No Near-term Changes to DOD Tuition Assistance Policy

WASHINGTON — Although no changes to the tuition assis­tance pol­i­cy will be made in the near term, defense offi­cials stat­ed the tuition assis­tance pro­gram will be con­sid­ered as part of the holis­tic review of the mil­i­tary com­pen­sa­tion pack­age.

Cur­rent pol­i­cy pro­vides eli­gi­ble ser­vice mem­bers up to $4,500 in tuition assis­tance. The Defense Depart­ment will pay up to $250 per semes­ter hour for both under­grad­u­ate and grad­u­ate stud­ies.

“The depart­ment, in con­sul­ta­tion with the mil­i­tary ser­vice depart­ments, is doing a thor­ough review of all the ben­e­fits includ­ed in the mil­i­tary com­pen­sa­tion pack­age,” said Jo Ann Rooney, prin­ci­pal deputy under­sec­re­tary of defense, per­son­nel and readi­ness.

“Our goal is that any announce­ments about changes to exist­ing poli­cies affect­ing ser­vice mem­bers’ ben­e­fits and com­pen­sa­tion will be made after the com­pre­hen­sive review,” she said.

All mil­i­tary ser­vices are pro­vid­ing input to the DOD review, offi­cials said. If any changes are made to the tuition assis­tance pol­i­cy, they will be insti­tut­ed in a delib­er­ate, thought­ful man­ner main­tain the integri­ty of a joint uni­form pol­i­cy for all ser­vice mem­bers.

Tuition assis­tance is a pop­u­lar ben­e­fit for mil­i­tary mem­bers, par­tic­u­lar­ly in light of the ris­ing costs of post-sec­ondary edu­ca­tion cours­es. How­ev­er, due to cur­rent fis­cal con­straints, the ser­vices con­sid­er these costs unsus­tain­able, offi­cials said. Even if adjust­ments are made to the pro­gram, they empha­sized that the depart­ment will con­tin­ue to sup­port its mem­bers’ high­er edu­ca­tion goals.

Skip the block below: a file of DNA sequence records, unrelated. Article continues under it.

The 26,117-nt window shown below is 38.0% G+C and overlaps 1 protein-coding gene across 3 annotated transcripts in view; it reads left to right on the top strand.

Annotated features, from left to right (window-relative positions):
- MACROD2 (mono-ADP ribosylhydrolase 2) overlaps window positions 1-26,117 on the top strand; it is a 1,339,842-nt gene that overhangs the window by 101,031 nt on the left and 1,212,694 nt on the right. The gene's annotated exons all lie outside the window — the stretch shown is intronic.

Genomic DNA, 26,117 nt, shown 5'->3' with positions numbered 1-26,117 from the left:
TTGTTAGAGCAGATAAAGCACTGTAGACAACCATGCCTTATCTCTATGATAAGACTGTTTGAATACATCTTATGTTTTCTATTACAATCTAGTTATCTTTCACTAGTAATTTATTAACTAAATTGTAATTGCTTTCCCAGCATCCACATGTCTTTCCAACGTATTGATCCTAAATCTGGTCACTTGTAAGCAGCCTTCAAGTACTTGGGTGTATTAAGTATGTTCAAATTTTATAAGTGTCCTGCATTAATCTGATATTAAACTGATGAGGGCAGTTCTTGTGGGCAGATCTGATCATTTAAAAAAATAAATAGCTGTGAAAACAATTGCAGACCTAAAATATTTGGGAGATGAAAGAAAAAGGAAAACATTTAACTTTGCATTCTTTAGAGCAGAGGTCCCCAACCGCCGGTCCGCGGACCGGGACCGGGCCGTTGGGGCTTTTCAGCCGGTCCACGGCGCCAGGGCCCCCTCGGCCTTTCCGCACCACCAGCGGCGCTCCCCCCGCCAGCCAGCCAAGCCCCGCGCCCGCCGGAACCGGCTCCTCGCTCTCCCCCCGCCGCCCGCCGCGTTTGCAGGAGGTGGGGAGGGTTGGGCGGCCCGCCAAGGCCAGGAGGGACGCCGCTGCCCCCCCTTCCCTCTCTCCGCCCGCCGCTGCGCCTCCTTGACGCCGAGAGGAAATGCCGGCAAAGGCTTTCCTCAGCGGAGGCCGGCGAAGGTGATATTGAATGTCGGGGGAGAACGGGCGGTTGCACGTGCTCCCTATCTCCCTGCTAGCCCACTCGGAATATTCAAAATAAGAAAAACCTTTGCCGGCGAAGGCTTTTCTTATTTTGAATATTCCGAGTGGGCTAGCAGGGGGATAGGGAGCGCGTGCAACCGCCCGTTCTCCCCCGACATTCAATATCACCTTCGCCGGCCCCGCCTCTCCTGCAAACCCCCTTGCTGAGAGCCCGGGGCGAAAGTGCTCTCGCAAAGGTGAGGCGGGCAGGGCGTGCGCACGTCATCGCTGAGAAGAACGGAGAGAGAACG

“Oppor­tu­ni­ties for per­son­al and pro­fes­sion­al growth have long been a part of mil­i­tary life, and the Depart­ment of Defense is com­mit­ted to help­ing ser­vice mem­bers pur­sue civil­ian edu­ca­tion while in uni­form,” said Robert L. Gor­don III, the deputy assis­tant sec­re­tary of defense for mil­i­tary com­mu­ni­ty and fam­i­ly pol­i­cy.

Among edu­ca­tion­al offer­ings at mil­i­tary instal­la­tions is access to edu­ca­tion coun­selors who pro­vide face-to-face guid­ance to ser­vice mem­bers and their fam­i­lies, offi­cials said.

In addi­tion, the Vol­un­tary Edu­ca­tion Pro­gram por­tal address­es a full range of edu­ca­tion­al issues from tuition assis­tance and finan­cial aid to infor­ma­tion on more than 1,800 col­leges and uni­ver­si­ties. The por­tal may be found at

DOD’s off-duty, vol­un­tary edu­ca­tion pro­grams rep­re­sent one of the world’s largest con­tin­u­ing edu­ca­tion pro­grams, offi­cials said. About 300,000 ser­vice mem­bers enroll in post-sec­ondary cours­es each year, lead­ing to asso­ciate, bachelor’s, master’s, and doc­tor­ate degrees.

Col­leges and uni­ver­si­ties deliv­er class­room instruc­tion through an exten­sive net­work to hun­dreds of mil­i­tary instal­la­tions around the world.

U.S. Depart­ment of Defense
Office of the Assis­tant Sec­re­tary of Defense (Pub­lic Affairs)